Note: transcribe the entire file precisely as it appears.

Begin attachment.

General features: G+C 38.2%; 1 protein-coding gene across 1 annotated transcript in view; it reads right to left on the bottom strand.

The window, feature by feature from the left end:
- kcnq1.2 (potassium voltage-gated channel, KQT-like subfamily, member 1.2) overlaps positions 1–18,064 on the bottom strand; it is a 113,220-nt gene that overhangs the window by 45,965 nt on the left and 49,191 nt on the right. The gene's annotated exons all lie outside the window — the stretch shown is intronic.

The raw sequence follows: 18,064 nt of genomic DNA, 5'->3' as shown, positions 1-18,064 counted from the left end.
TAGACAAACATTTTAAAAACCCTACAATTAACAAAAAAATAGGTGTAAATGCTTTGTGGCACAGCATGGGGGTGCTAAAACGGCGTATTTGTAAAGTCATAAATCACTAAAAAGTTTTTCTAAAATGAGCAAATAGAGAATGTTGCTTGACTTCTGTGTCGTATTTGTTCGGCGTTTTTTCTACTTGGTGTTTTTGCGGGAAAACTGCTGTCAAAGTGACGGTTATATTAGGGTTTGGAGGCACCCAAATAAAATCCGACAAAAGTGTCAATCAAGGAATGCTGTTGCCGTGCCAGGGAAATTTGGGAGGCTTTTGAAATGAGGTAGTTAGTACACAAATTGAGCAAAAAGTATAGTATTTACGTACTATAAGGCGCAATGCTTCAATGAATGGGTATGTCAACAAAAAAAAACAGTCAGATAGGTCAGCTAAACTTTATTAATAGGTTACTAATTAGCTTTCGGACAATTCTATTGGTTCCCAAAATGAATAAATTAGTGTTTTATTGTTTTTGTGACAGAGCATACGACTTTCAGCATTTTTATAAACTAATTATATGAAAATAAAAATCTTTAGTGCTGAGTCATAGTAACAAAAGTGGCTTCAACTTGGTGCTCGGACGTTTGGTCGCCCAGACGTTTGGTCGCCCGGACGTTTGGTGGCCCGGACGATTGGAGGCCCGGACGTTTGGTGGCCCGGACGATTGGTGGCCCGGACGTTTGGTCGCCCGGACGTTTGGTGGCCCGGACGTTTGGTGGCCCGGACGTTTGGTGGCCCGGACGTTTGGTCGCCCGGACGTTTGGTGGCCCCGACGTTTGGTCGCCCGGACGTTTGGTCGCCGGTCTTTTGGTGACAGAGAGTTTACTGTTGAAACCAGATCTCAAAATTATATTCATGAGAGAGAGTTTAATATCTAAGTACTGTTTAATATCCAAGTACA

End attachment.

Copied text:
General features: G+C 38.2%; 1 protein-coding gene across 1 annotated transcript in view; it reads right to left on the bottom strand.

The window, feature by feature from the left end:
- kcnq1.2 (potassium voltage-gated channel, KQT-like subfamily, member 1.2) overlaps positions 1–18,064 on the bottom strand; it is a 113,220-nt gene that overhangs the window by 45,965 nt on the left and 49,191 nt on the right. The gene's annotated exons all lie outside the window — the stretch shown is intronic.

The raw sequence follows: 18,064 nt of genomic DNA, 5'->3' as shown, positions 1-18,064 counted from the left end.
TAGACAAACATTTTAAAAACCCTACAATTAACAAAAAAATAGGTGTAAATGCTTTGTGGCACAGCATGGGGGTGCTAAAACGGCGTATTTGTAAAGTCATAAATCACTAAAAAGTTTTTCTAAAATGAGCAAATAGAGAATGTTGCTTGACTTCTGTGTCGTATTTGTTCGGCGTTTTTTCTACTTGGTGTTTTTGCGGGAAAACTGCTGTCAAAGTGACGGTTATATTAGGGTTTGGAGGCACCCAAATAAAATCCGACAAAAGTGTCAATCAAGGAATGCTGTTGCCGTGCCAGGGAAATTTGGGAGGCTTTTGAAATGAGGTAGTTAGTACACAAATTGAGCAAAAAGTATAGTATTTACGTACTATAAGGCGCAATGCTTCAATGAATGGGTATGTCAACAAAAAAAAACAGTCAGATAGGTCAGCTAAACTTTATTAATAGGTTACTAATTAGCTTTCGGACAATTCTATTGGTTCCCAAAATGAATAAATTAGTGTTTTATTGTTTTTGTGACAGAGCATACGACTTTCAGCATTTTTATAAACTAATTATATGAAAATAAAAATCTTTAGTGCTGAGTCATAGTAACAAAAGTGGCTTCAACTTGGTGCTCGGACGTTTGGTCGCCCAGACGTTTGGTCGCCCGGACGTTTGGTGGCCCGGACGATTGGAGGCCCGGACGTTTGGTGGCCCGGACGATTGGTGGCCCGGACGTTTGGTCGCCCGGACGTTTGGTGGCCCGGACGTTTGGTGGCCCGGACGTTTGGTGGCCCGGACGTTTGGTCGCCCGGACGTTTGGTGGCCCCGACGTTTGGTCGCCCGGACGTTTGGTCGCCGGTCTTTTGGTGACAGAGAGTTTACTGTTGAAACCAGATCTCAAAATTATATTCATGAGAGAGAGTTTAATATCTAAGTACTGTTTAATATCCAAGTACA